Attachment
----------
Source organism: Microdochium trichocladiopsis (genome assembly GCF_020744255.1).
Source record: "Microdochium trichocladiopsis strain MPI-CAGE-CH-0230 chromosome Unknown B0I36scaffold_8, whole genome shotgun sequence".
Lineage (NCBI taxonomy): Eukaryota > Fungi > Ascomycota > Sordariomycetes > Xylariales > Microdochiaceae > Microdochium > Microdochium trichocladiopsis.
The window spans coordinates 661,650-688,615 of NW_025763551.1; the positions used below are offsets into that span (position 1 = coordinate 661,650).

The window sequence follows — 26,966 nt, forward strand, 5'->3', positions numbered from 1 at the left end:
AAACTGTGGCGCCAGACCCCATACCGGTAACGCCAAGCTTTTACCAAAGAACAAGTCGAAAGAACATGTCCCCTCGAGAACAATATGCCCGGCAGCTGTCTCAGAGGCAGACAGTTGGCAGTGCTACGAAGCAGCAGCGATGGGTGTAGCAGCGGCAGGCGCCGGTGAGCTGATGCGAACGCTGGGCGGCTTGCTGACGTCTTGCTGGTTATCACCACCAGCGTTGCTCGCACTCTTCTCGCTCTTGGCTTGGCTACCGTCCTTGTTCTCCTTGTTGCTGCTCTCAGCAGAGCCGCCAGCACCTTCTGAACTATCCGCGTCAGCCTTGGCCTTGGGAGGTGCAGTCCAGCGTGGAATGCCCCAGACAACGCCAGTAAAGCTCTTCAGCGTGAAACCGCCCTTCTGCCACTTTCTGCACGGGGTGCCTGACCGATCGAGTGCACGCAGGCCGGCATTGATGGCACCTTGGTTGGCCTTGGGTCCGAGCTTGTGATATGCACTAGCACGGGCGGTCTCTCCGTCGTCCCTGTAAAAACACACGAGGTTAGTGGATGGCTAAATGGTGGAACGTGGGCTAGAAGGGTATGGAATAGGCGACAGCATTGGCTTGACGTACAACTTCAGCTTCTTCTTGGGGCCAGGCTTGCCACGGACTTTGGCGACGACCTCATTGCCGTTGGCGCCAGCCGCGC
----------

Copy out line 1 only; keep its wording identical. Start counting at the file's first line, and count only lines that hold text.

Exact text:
Source organism: Microdochium trichocladiopsis (genome assembly GCF_020744255.1).